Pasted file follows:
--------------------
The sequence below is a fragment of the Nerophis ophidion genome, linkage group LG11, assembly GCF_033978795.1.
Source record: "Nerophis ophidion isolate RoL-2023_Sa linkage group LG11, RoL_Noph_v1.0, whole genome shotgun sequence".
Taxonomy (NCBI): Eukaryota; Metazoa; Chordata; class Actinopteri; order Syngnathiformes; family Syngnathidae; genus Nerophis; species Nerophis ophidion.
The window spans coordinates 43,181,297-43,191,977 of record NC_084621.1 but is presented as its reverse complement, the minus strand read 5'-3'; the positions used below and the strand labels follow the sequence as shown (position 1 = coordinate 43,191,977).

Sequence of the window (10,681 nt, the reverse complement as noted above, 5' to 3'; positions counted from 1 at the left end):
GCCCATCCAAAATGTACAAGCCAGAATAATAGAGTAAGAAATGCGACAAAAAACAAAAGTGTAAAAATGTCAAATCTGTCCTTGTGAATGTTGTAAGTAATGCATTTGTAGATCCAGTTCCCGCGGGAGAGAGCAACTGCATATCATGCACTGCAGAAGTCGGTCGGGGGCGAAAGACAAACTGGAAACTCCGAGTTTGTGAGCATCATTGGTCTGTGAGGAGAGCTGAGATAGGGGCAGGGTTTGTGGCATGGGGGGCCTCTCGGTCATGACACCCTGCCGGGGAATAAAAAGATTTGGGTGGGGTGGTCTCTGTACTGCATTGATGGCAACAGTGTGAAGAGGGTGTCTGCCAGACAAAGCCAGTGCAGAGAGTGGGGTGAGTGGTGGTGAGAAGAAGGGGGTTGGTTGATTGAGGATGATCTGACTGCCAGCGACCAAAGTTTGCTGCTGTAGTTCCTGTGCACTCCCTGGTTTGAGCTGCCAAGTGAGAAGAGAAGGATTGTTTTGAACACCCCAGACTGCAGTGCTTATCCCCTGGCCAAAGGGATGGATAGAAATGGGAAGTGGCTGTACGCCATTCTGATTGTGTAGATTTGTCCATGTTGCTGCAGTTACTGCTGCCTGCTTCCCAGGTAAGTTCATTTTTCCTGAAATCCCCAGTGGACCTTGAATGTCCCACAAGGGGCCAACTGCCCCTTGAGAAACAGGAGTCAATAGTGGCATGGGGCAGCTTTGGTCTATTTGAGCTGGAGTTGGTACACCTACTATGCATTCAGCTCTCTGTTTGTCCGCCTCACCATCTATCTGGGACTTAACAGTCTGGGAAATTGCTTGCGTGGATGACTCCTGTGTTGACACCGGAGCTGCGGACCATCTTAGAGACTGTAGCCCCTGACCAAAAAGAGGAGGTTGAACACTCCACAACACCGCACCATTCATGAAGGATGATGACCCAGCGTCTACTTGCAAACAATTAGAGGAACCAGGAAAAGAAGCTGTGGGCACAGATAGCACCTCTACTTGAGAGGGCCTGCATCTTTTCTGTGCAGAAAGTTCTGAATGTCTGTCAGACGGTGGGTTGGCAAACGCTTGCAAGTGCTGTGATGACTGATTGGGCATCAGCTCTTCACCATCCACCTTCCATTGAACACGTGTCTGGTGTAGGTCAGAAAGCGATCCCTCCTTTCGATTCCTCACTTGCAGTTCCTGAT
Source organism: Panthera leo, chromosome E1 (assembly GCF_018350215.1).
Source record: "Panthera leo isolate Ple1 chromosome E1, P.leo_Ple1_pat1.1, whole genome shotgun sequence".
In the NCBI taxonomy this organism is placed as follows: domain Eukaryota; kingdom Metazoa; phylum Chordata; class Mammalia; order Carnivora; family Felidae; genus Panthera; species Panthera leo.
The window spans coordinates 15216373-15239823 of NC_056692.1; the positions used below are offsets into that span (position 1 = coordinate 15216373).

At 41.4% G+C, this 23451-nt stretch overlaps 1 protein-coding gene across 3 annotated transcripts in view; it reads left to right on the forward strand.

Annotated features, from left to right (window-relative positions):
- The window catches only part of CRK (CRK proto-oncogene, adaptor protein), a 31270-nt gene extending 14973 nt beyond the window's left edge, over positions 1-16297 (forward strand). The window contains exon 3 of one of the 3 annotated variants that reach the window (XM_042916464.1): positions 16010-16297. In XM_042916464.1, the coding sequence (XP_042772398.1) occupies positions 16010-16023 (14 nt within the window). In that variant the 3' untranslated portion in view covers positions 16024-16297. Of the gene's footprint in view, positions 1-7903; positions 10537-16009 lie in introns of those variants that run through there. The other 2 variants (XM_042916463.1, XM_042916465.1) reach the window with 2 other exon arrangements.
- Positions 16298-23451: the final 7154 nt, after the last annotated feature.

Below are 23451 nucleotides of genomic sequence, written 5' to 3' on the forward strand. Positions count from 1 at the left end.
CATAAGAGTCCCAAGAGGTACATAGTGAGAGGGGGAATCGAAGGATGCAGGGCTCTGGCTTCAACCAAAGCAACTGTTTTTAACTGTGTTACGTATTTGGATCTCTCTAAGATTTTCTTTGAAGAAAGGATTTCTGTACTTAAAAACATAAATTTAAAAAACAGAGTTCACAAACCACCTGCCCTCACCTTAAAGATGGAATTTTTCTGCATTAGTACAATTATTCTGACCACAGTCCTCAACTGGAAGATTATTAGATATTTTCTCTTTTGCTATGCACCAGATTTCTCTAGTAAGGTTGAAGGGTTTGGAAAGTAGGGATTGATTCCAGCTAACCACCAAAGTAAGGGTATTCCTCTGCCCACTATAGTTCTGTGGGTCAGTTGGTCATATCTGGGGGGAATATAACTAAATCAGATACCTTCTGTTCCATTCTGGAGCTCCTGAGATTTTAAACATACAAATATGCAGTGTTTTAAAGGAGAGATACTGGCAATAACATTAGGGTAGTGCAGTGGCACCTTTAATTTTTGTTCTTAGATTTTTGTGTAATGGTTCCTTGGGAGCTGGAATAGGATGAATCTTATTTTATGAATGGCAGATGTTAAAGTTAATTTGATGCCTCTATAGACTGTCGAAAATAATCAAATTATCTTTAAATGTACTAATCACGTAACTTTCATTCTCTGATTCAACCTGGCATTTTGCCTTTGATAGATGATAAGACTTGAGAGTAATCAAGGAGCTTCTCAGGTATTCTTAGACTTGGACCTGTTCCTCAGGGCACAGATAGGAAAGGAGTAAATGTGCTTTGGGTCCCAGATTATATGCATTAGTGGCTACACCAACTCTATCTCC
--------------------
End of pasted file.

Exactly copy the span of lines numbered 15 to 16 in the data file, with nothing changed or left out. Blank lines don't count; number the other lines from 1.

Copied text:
Below are 23451 nucleotides of genomic sequence, written 5' to 3' on the forward strand. Positions count from 1 at the left end.
CATAAGAGTCCCAAGAGGTACATAGTGAGAGGGGGAATCGAAGGATGCAGGGCTCTGGCTTCAACCAAAGCAACTGTTTTTAACTGTGTTACGTATTTGGATCTCTCTAAGATTTTCTTTGAAGAAAGGATTTCTGTACTTAAAAACATAAATTTAAAAAACAGAGTTCACAAACCACCTGCCCTCACCTTAAAGATGGAATTTTTCTGCATTAGTACAATTATTCTGACCACAGTCCTCAACTGGAAGATTATTAGATATTTTCTCTTTTGCTATGCACCAGATTTCTCTAGTAAGGTTGAAGGGTTTGGAAAGTAGGGATTGATTCCAGCTAACCACCAAAGTAAGGGTATTCCTCTGCCCACTATAGTTCTGTGGGTCAGTTGGTCATATCTGGGGGGAATATAACTAAATCAGATACCTTCTGTTCCATTCTGGAGCTCCTGAGATTTTAAACATACAAATATGCAGTGTTTTAAAGGAGAGATACTGGCAATAACATTAGGGTAGTGCAGTGGCACCTTTAATTTTTGTTCTTAGATTTTTGTGTAATGGTTCCTTGGGAGCTGGAATAGGATGAATCTTATTTTATGAATGGCAGATGTTAAAGTTAATTTGATGCCTCTATAGACTGTCGAAAATAATCAAATTATCTTTAAATGTACTAATCACGTAACTTTCATTCTCTGATTCAACCTGGCATTTTGCCTTTGATAGATGATAAGACTTGAGAGTAATCAAGGAGCTTCTCAGGTATTCTTAGACTTGGACCTGTTCCTCAGGGCACAGATAGGAAAGGAGTAAATGTGCTTTGGGTCCCAGATTATATGCATTAGTGGCTACACCAACTCTATCTCC